What are some of the best quotes from the book Outliers? What are their meaning and context?
In Outliers, Malcolm Gladwell shows us that where you’re from and the opportunities you’re given matter as much as personal advantages such as talent and intelligence. He pokes holes in the myth that successful people are “self-made.”
Continue reading for a few thought-provoking quotes from Outliers and their context.
7 Quotes From Outliers
In Outliers, Gladwell shares some fascinating and often surprising insights about success. Here are a few quotes from Outliers that illustrate his points.
“No one was used to thinking about health in terms of community.”
Doctors tell us that individual actions, such as eating well, drinking less, exercising, and quitting smoking, have a huge impact on our health. For decades, the emphasis of preventative care was on individual choices. A study on the Pennsylvania town of Roseto turned that thinking on its head. Our communities affect our health as much as our individual choices do.
“Success is the result of what sociologists like to call ‘accumulative advantage.’”
This Outliers quote is in the context of opportunities that start early in life. Such opportunities are important in part because they tend to snowball into greater and greater opportunities over time. Just as a few dollars invested in the stock market can grow to thousands over a lifetime, a small advantage can compound over the months or years, leading to huge successes later on. This is called accumulative advantage or the Matthew Effect.
A passage in the Gospel of Matthew reads, “For unto every one that hath shall be given, and he shall have abundance. But from him that hath not shall be taken away even that which he hath.” In other words, those who receive opportunity tend to acquire additional opportunities. Those who receive initial disadvantages tend to accumulate further disadvantage.
“Practice isn’t the thing you do once you’re good. It’s the thing you do that makes you good.”
This Outliers quote is in the context of Gladwell’s 10,000-hour practice benchmark. It may seem obvious that we need to work hard to succeed, but too often we attribute success solely to talent and forget that the hours we put in matter just as much as, if not significantly more than, the natural gifts we start with.
You need a certain level of natural talent to get your foot in the door in a particular field. But after you are “good enough,” practice becomes the determining factor in how successful you are.
“Successful people don’t do it alone.”
This Outliers quote is Gladwell’s main point. Our cultures, communities, and families all impact how successful we become. Success is rarely the result of the actions of a single individual. Take a deeper look, and you see the hidden advantages, exceptional opportunities, and cultural legacies provided by and passed down through the outlier’s environment and the people who came before him.
“It is not how much money we make that ultimately makes us happy between nine and five. It’s whether our work fulfills us.”
With this Outliers quote, Gladwell makes an argument for meaningful work. He asserts that autonomy, complexity, and a relationship between effort and reward are the foundation of meaningful work. Many immigrants were not given the opportunity for meaningful work. They didn’t have the skills necessary for it.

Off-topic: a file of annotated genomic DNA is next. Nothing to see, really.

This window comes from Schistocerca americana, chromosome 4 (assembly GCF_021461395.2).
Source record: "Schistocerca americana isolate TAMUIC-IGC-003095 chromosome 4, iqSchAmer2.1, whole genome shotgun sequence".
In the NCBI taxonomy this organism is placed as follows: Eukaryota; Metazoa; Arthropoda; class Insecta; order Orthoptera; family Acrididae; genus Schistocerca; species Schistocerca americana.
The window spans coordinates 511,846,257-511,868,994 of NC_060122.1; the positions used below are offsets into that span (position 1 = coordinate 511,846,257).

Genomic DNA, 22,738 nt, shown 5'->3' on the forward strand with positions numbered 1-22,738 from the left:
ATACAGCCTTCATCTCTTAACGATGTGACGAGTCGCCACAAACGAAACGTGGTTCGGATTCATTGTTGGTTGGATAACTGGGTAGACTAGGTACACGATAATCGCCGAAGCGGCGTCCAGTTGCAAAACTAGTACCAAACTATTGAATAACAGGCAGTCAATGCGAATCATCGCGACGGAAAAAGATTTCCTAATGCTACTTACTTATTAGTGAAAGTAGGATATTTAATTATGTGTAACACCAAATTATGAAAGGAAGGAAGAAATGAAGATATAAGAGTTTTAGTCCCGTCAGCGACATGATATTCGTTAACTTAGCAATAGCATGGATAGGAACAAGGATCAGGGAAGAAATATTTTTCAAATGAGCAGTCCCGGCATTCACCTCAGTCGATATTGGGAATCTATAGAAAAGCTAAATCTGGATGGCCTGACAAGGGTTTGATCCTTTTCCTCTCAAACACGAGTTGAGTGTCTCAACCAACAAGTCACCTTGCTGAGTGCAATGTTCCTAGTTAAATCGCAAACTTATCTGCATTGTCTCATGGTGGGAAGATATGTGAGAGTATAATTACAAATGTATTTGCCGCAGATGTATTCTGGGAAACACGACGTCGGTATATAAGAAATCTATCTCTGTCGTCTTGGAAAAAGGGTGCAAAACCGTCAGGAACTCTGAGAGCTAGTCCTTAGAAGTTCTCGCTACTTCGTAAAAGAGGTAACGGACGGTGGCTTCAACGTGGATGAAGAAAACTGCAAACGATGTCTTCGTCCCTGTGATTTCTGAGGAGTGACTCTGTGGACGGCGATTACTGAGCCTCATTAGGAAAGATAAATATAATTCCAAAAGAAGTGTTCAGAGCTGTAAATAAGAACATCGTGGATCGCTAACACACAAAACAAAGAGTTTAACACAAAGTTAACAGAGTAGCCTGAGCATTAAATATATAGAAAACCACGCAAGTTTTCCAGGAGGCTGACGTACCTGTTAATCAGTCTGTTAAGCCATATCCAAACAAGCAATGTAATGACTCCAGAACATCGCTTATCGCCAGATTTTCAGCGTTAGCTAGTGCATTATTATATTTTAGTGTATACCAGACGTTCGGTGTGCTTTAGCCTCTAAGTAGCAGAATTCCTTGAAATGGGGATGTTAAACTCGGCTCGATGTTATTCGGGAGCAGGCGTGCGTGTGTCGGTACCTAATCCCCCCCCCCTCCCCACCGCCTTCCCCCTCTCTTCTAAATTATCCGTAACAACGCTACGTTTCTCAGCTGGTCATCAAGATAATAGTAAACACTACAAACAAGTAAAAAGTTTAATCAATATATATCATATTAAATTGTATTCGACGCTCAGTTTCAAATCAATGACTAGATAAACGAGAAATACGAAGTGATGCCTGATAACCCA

Work is drudgery only if it isn’t meaningful. Work in the garment industry was often difficult, requiring exceptionally long hours and a degree of risk. However, Jewish immigrants taught the next generation that work could be joyful if it had meaning. Joe Flom had an advantage over other first-generation Americans at the time. He learned the value of hard work by his parents’ example. Once again, beyond Flom’s innate abilities, the particular circumstances of his birth and environment had a huge impact on his ultimate outcome.
“Cultural legacies are powerful forces. They have deep roots and long lives. … We cannot make sense of our world without them.”
The cultures of our ancestors (even the aspects we no longer practice or ascribe to) influence our present-day behaviors. The legacies of our cultures foster or impede our success.
This Outliers quote comes from the section of the book in which Gladwell looks at four distinct cultures: the culture of honor in the American South, the culture of deference in Korea, the culture of hard work in Asian countries, and the challenge to the culture of western education at KIPP schools. Each example shows that it matters where you’re from—not only geographically but also culturally.
“When it comes to math … Asians have a built-in advantage. But it’s an unusual kind of advantage.”
The idea that Asians are good at math is a stereotype. It’s also true – on international comparison tests, students from Asian countries score in the 98th percentile.
But Gladwell argues it’s not true for the reasons you might think, like genetic predisposition to math. Instead, Gladwell argues it comes from a cultural heritage of rice farming, which created a culture of diligence.
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Here's what you'll find in our full Outliers summary:
- What makes some people outliers, and most others not
- Why some genius outliers end up failing in life
- Why Asians are good at math, and other curiosities of culture